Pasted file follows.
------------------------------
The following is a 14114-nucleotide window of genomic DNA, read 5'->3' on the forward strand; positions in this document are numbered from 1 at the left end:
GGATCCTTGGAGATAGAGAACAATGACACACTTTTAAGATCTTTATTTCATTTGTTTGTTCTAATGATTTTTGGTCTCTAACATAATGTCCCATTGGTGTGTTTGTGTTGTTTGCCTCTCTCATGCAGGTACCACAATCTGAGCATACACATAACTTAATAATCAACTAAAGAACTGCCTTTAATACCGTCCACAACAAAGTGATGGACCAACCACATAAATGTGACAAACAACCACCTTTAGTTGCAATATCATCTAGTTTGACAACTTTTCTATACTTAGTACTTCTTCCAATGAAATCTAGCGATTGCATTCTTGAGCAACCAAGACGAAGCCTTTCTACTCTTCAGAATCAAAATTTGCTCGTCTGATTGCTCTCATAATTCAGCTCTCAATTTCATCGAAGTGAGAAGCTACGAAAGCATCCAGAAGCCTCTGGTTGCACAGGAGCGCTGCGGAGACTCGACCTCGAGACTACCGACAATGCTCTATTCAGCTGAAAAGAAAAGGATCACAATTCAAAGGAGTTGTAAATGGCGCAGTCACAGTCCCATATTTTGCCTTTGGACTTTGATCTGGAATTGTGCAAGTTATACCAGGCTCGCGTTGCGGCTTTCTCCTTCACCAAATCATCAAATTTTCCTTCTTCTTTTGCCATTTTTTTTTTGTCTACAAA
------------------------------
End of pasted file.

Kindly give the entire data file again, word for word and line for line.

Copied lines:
The following is a 14114-nucleotide window of genomic DNA, read 5'->3' on the forward strand; positions in this document are numbered from 1 at the left end:
GGATCCTTGGAGATAGAGAACAATGACACACTTTTAAGATCTTTATTTCATTTGTTTGTTCTAATGATTTTTGGTCTCTAACATAATGTCCCATTGGTGTGTTTGTGTTGTTTGCCTCTCTCATGCAGGTACCACAATCTGAGCATACACATAACTTAATAATCAACTAAAGAACTGCCTTTAATACCGTCCACAACAAAGTGATGGACCAACCACATAAATGTGACAAACAACCACCTTTAGTTGCAATATCATCTAGTTTGACAACTTTTCTATACTTAGTACTTCTTCCAATGAAATCTAGCGATTGCATTCTTGAGCAACCAAGACGAAGCCTTTCTACTCTTCAGAATCAAAATTTGCTCGTCTGATTGCTCTCATAATTCAGCTCTCAATTTCATCGAAGTGAGAAGCTACGAAAGCATCCAGAAGCCTCTGGTTGCACAGGAGCGCTGCGGAGACTCGACCTCGAGACTACCGACAATGCTCTATTCAGCTGAAAAGAAAAGGATCACAATTCAAAGGAGTTGTAAATGGCGCAGTCACAGTCCCATATTTTGCCTTTGGACTTTGATCTGGAATTGTGCAAGTTATACCAGGCTCGCGTTGCGGCTTTCTCCTTCACCAAATCATCAAATTTTCCTTCTTCTTTTGCCATTTTTTTTTTGTCTACAAA